My husband suffers from sleep apnea and his snoring over the past 2 years has become very challenging to sleep with. He had the pillar implants and surgery for his deviated septum and still snores a lot. He recently took a sleep test and his ENT doctor diagnosed him as still suffering from sleep apnea. Should he now go and have the Uvula removed and will this help him? He feels his nasal passages have greatly improved since the deviated septum surgery but the snoring is still a big problem.
In most cases this resolves nasal congestion and irritation if it is caused by CPAP. Also if you have a deviated nasal septum then also it can cause allergy like symptoms from one nostril. Please discuss this with your ENT specialist or your sleep specialist. Hope this helps. Take care!
I wake up with mouthfuls of stomach acid at night (in addition to the apneas), and I have major sinus issues to include polyps, a deviated septum, a bunch of thickened diseased tissue, and enlarged tubinates. The sinus issues make it a little taxing to breathe during the daytime, let alone at night. I do have a problem with falling asleep "inappropriately," and have actually gotten myself in small amounts of trouble a bunch of times over the years because of that.
You wake up feeling much more refreshed, have much more energy and all the medical problems start to get better. One of the problems with CPAP, however, is that people just don’t like to use it, but with good counseling and proper follow-up from clinic staff and the equipment people that administer the device, many people can do well with this device. However, there are certain people who just can’t use CPAP for other reasons despite trying different kinds of masks, headgear and devices.
It really depends on what's causing your nasal congestion. I have a wealth of resources on my website (http://doctorstevenpark.com), as well as articles on nasal congestion on ezinearticles.com. You can just search for my name.
He said it was normal minus the left tonsil being in the folds which didn't concern him and some mucus on my vocal cords that when he asked me to swallow, it would come off. I also have a deviated septum but he never commented on that so I assume he wasn't impressed. I've know I've had that for years. I have no idea what caused me to wake up so abruptly at 3 AM Sunday with that weird tissue swelling, like it was falling sensation.
Despite the vertigo being resolved, what I seem to have now is a forward head posture, stiff muscles and joints in the jaw, neck and shoulders and hips. But most of all I have breathing issues and the sides of my neck, shoulder and jaw seem all jammed up . I used to have severe restriction in my rib cage which affected my breathing. My physio gave me some exercises which helped fix this and my breathing is better.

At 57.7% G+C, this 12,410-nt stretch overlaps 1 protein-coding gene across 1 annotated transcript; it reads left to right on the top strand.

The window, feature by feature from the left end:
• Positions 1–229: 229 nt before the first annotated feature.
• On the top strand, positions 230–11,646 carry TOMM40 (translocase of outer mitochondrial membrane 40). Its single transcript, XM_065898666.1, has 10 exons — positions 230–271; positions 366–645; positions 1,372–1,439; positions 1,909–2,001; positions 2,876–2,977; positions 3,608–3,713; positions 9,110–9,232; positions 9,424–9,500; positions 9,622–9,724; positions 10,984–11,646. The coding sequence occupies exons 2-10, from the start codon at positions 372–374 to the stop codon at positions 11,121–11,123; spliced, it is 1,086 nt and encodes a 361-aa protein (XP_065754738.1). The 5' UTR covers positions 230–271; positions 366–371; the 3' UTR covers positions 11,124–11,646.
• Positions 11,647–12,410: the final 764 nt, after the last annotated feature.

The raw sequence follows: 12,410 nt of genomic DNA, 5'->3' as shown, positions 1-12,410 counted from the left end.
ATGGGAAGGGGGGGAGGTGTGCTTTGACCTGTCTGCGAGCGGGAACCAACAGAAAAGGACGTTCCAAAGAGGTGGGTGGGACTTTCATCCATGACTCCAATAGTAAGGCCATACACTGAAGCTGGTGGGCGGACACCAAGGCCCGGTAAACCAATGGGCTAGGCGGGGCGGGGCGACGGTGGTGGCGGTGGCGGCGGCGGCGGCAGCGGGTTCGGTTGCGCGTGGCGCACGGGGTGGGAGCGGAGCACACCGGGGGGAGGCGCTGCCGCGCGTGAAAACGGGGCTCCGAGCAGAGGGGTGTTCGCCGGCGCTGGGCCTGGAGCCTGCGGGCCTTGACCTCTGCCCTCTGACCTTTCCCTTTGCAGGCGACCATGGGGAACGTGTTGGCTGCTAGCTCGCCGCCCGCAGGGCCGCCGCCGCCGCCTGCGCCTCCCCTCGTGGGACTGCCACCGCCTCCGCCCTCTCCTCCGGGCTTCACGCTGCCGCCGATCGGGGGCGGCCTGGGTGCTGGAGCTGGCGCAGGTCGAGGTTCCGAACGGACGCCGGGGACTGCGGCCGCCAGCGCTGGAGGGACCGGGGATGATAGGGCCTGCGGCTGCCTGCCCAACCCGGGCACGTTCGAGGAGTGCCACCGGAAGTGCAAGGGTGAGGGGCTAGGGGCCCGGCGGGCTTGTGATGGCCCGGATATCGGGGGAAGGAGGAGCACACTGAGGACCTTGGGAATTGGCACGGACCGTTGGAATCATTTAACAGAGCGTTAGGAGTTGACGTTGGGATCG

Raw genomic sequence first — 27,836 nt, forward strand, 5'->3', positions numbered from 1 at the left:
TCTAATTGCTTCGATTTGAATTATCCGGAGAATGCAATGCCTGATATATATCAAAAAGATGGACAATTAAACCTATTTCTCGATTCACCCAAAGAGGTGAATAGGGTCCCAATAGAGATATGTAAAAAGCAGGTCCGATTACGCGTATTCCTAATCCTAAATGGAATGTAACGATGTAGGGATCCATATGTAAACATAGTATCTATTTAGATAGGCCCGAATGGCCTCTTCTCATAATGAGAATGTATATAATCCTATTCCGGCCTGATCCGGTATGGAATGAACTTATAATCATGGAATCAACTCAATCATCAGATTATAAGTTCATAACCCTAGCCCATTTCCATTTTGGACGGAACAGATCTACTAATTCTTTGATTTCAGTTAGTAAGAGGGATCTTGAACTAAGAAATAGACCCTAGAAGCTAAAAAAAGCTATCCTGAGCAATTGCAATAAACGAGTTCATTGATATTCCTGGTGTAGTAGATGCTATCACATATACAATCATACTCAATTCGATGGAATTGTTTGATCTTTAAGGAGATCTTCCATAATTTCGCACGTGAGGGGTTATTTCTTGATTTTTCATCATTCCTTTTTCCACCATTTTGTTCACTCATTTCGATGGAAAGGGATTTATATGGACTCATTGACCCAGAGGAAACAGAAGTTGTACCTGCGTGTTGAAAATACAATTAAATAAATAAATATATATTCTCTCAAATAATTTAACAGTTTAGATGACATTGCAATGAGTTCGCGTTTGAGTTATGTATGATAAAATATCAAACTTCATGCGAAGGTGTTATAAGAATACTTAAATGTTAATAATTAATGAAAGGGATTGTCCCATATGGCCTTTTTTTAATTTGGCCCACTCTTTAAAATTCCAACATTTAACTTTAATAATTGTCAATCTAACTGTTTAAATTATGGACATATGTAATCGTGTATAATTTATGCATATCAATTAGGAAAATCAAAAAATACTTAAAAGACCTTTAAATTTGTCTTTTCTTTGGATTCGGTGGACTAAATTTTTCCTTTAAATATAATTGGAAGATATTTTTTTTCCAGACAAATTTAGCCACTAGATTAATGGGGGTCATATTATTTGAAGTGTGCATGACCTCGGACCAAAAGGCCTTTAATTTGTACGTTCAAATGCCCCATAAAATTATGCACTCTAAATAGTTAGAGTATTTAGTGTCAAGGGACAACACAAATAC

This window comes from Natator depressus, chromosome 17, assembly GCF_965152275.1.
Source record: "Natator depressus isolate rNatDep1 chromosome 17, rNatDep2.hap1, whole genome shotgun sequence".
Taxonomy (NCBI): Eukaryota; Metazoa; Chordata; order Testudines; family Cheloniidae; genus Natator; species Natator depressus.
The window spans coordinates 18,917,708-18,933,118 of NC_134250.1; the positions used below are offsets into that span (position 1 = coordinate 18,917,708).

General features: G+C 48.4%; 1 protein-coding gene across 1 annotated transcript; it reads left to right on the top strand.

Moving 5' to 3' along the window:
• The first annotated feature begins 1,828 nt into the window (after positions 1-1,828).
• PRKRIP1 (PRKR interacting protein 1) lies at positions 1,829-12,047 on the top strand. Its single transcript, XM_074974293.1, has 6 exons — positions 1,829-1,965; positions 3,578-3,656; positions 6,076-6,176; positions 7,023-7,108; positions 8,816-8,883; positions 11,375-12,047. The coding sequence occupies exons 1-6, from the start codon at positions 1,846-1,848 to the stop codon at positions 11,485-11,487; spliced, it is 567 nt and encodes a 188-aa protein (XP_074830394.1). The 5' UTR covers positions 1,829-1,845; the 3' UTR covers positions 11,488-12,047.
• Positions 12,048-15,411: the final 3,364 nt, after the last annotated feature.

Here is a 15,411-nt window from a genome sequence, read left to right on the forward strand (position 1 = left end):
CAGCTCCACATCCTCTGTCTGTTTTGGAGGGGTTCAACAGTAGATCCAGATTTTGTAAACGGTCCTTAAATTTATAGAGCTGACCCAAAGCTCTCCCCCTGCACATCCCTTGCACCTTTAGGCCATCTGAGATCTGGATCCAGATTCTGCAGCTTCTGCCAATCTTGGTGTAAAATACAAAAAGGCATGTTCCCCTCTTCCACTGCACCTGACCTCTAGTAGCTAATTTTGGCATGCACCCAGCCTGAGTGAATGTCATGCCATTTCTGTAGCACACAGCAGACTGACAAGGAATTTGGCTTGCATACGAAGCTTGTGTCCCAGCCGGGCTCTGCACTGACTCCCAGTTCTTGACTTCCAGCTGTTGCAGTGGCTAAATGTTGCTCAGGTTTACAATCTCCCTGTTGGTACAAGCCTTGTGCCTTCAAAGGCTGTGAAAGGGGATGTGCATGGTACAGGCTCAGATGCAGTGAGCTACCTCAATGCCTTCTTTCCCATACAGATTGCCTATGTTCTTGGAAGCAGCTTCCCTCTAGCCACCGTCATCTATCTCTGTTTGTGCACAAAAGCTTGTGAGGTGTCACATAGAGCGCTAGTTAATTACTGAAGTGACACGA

It is if you like a progression of snoring and is caused by many factors including obesity, deviated nasal septum, chronic rhinitis, nasal polyps, smoking and alcohol excess. • Central. This is a lees common form of sleep apnoea and occurs in someone with no history of snoring or airways obstruction. It has to do with signals not getting through to the breathing centres in the brain. • Complex. This is a combination of both of the above and again is rare.
Fatigue and shooting pains were the pre diagnosis symptoms. During each round of tx I got more tired, pain kicked up and brain phog came in off the coast (more so anyway). Post tx I went hypothyroid, developed heavy RA symptoms and still have terrible problems with both the pain and fatigue but deal with it by pushing through till I drop.
by cpap, like those have been shown to have an inset jawbone partially narrowing the airway. Or those who were given a nasal mask but their septum is deviated and they can't breathe thru their nose. People's situations are so varied, and sometimes complex enough that one sleep study could have been just a piece of the puzzle. Please encourage your son that what he's done so far is a beginning in finding solutions, but to please not stop without answers and solutions.
yes I have OSA and CSA and PLMD and cpap doesn't work for me, my nose starts to buzz/hurt on cpap because of deviated septum. this disease has destroyed my whole body and life and career. I started getting diabetes, brain damage, couldn't learn well, exhaustion thanks!
Last Thursday, May 20 2010, I got the results of the Sleep study and then was fitted for a CPAP machine. (Continuous Positive Airway Pressure) Already I hate it. I have a huge bruise/pimple thing on the bridge of my nose where the mask has a hard plastic molded piece which, when the machine is turned on, fits snugly against the bridge of my nose and rubs all night long. The machine is extremely quiet, amazingly enough.
There are people who have really bad sinuses and maybe even a deviated septum that makes using a nasal style mask a problem, so need to be given a full face mask. Some may have an inset jaw that obstructs their airway, so the cpap may not solve their problem. But otherwise, there are solutions to almost every problem if we persevere.
I have also had a nose surgery for turbenectomy (spelling) and something else (forgot) deviated septum I think. Anyway just wondering if I should get this looked at or wait for a week or so. I also get breathless at times due to the anxiety I am sure.
I am a 22 yr old female. I have had my deviated septum corrected, and a functional rhinoplasty, and still have trouble breathing through my nose, so i continue to mouth breathe during the day and at night time (which negatively affects my sleep). I tell my ENT doctors it feels like my airways are TOO narrow, like im breathing through little tiny straws. They say "oh well theres nothing in the way like your septum or polyps" I know there isn't anything in the way!!